wanting, having, being, destroying

There’s a direct visual quote from Persona (1966) in the second season of Hannibal, Bryan Fuller’s ill-fated, gregarious romp about the eponymous cannibal played by Mads Mikkelsen and his nemesis/soulmate played by Hugh Dancy. Just like in Persona, we see each actor’s face reflected, halved, and stitched together down the centre — Mikkelsen’s serenity hiding hilarity, Dancy’s reserve hiding the rangy nerve of a middle animal on the food chain. The new unnerving homunculus face suggests the characters’ superimposition and dependency. Mikkelsen and Persona’s Liv Ullman even have slightly alike, eyebrowless Scandinavian faces. Hannibal can never go as far as Persona with this type of experiment, since there’s not enough runtime in a television episode to play the same conversation twice.

I’m attracted to readings of fiction that suggest lightly and tastefully that the characters have the same type of limited, ominous self-awareness of their nature that we all do of our own. Few characters in Hannibal, other than Hannibal and Will Graham, show much consistent interiority. The effect is of a pageant directed by Hannibal himself; his personal tastes in music, art and colour dominate the cinematography. Other characters struggle to depart from their assigned roles. There’s often a faint look of confused distress in their eyes as they recite lines that nobody but Mads Mikkelsen could deliver as if they were real speech. (Ullmann’s Elisabet Vogler, to suggest a Saussurian structuralist contrast, doesn’t speak at all.) Graham is the most successful challenger to the simulacrum, but his victory is pyrrhic. Even the show’s name could be taken not to be synecdoche, like a sugar jar labelled SUGAR, but as description, like a sugar jar labelled JAR.

Of Persona, Susan Sontag wrote: “The mood is one of desperation, in which all attributions of voluntariness seem superficial. All we are given is a set of compulsions or gravitations…” In Hannibal, the layers of compulsion are triplicate: not only does the compulsion of the characters to the story echo the compulsion of our lives to the larger forces at play in the world, but also, in the middle, you have the sense that one character in the story is compelling all the others into his own personal script.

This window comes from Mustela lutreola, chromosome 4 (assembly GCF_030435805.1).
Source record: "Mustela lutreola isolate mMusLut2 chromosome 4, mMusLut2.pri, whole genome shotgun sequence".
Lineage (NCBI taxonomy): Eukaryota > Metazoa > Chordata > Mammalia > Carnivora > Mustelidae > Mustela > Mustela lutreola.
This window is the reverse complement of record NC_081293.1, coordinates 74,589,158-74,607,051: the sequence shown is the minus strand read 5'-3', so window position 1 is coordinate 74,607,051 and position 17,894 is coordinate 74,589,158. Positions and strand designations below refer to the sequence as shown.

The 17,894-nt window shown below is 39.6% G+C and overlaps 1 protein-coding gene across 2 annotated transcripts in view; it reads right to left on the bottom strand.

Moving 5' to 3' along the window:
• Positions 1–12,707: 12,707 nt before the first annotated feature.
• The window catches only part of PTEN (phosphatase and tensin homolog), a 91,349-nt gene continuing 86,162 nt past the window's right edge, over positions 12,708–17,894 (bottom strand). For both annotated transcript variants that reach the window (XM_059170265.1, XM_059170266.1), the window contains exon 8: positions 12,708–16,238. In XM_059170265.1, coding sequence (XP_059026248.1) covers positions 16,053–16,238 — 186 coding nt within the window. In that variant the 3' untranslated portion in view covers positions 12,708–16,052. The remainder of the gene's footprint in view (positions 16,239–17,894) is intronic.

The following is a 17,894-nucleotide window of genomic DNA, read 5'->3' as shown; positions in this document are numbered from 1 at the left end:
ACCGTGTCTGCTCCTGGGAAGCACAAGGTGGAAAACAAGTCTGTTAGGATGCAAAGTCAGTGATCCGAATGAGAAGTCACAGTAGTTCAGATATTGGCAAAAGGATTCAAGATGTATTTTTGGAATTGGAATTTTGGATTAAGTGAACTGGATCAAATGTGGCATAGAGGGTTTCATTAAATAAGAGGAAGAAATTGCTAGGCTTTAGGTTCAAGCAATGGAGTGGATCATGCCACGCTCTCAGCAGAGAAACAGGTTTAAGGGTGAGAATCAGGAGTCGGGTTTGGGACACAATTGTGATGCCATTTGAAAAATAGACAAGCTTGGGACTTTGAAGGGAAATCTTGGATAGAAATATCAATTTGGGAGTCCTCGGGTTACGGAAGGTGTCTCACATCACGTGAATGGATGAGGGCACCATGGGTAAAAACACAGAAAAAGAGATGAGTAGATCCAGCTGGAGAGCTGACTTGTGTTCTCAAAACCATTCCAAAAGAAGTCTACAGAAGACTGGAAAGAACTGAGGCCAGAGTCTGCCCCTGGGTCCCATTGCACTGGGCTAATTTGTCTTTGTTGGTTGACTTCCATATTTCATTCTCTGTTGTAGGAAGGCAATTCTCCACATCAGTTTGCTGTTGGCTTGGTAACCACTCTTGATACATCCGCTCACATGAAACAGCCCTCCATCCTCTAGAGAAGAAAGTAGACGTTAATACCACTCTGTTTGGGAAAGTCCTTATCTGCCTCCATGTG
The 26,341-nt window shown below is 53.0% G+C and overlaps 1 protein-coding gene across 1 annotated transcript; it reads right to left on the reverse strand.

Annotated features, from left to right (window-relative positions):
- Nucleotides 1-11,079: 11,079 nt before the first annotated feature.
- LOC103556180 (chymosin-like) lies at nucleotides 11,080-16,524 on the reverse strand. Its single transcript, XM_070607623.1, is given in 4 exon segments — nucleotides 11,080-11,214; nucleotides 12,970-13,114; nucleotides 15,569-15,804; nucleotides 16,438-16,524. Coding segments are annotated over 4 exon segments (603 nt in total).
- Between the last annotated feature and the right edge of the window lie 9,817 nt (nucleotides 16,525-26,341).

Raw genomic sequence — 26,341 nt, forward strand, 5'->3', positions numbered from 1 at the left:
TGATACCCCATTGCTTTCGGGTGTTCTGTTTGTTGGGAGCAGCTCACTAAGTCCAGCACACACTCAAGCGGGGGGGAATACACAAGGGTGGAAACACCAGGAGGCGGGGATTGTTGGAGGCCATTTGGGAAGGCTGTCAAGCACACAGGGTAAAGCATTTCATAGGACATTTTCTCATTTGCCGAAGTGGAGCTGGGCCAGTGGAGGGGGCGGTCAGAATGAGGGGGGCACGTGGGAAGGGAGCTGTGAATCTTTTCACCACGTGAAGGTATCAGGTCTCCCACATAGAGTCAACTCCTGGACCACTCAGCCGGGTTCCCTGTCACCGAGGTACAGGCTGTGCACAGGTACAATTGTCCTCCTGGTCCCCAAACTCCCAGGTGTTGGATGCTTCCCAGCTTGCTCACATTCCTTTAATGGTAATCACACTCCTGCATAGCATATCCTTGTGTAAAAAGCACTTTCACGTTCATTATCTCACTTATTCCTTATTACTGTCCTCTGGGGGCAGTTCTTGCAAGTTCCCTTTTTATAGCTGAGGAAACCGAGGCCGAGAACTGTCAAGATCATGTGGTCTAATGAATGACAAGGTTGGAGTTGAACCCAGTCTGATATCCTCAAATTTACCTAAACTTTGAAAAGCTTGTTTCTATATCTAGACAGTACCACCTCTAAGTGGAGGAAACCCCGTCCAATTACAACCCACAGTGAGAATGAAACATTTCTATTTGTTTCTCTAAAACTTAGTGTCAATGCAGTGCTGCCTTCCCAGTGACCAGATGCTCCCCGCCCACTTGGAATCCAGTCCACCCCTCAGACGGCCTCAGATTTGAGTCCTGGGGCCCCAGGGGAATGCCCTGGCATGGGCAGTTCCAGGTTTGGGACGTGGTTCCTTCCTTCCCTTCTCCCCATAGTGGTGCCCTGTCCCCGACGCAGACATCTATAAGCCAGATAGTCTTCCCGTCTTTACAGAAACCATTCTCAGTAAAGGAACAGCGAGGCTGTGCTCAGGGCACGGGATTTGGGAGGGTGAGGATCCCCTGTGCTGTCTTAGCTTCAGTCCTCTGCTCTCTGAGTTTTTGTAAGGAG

The Persona shot is an interesting moment in this context, because Hannibal, as directed by Hannibal, actually abhors all things contemporary, even their most established and respected representatives. While it indulges itself with perfume-commercial CGI and transitions that have a superficially postmodern sheen, Hannibal himself only loves art and music from before the invention of the automobile; you can’t picture him buying a Rothko over a Raphael. He goes to the opera, not to the cinema. The experimental in Hannibal can only be surface-level and momentary. The intrusion of Persona is also the intrusion of another aesthetic sensibility to unsettle the status quo.

Another aesthetic exemption to Hannibal’s dominion is in Brian Reitzell’s score, which veers between baroque pieces for clavier and beautiful, unsettling dark-ambient electronica. Music is already outside the film-world by its non-diegetic nature. Here, I feel the effect of the music is to suggest a layer of unbridled emotion of which Hannibal himself, in my play-reading here, is not aware and over which he has no control. The unconscious, in other words. I often try to describe Persona to people as a movie that is essentially about trying to capture the machinations of the unconscious on our behaviour, and the way it drives us without our knowledge or consent. (More “compulsions and gravitations”.)

This score at times shows very strong influence, or at least a similar symbolic ecosystem, with Persona’s astonishingly contemporary music by Lars Johan Werle. An example of what I mean is in the scene in the second season of Hannibal when Graham kills a man with his hands. Both of the scores rely on dissonant, skeletal xylophone trills, throbbing drums; the spikes of other instruments, seemingly environmental noises, that create the impression you are hearing the world around you intrude under the music of your own wringing restlessness.

Persona haunts Hannibal in many ways that are interesting to contemplate, despite the loss of nuance that occurs in the transliteration of the themes to primetime TV. Both these pieces are about two people of the same sex who are drawn into a spiral together and doom themselves by their attempts to resist and sublimate their homosexual desire in a variety of ways, rather than acting on it. Both use the syntax of psychoanalysis and the visual language of analyst-analysand to make the case–Hannibal more literally but with much more CSI clumsiness. In Hannibal, this forbidden desire stands in for the temptation to act on base immoral impulses, and particularly, you could argue, the temptation to abuse structural power. In Persona, the forbidden desire is instead co-positioned with the forbidden desire of women to depart from the gendered life-path set out for us; and the impossible desire to have one’s life make sense and mean anything at all.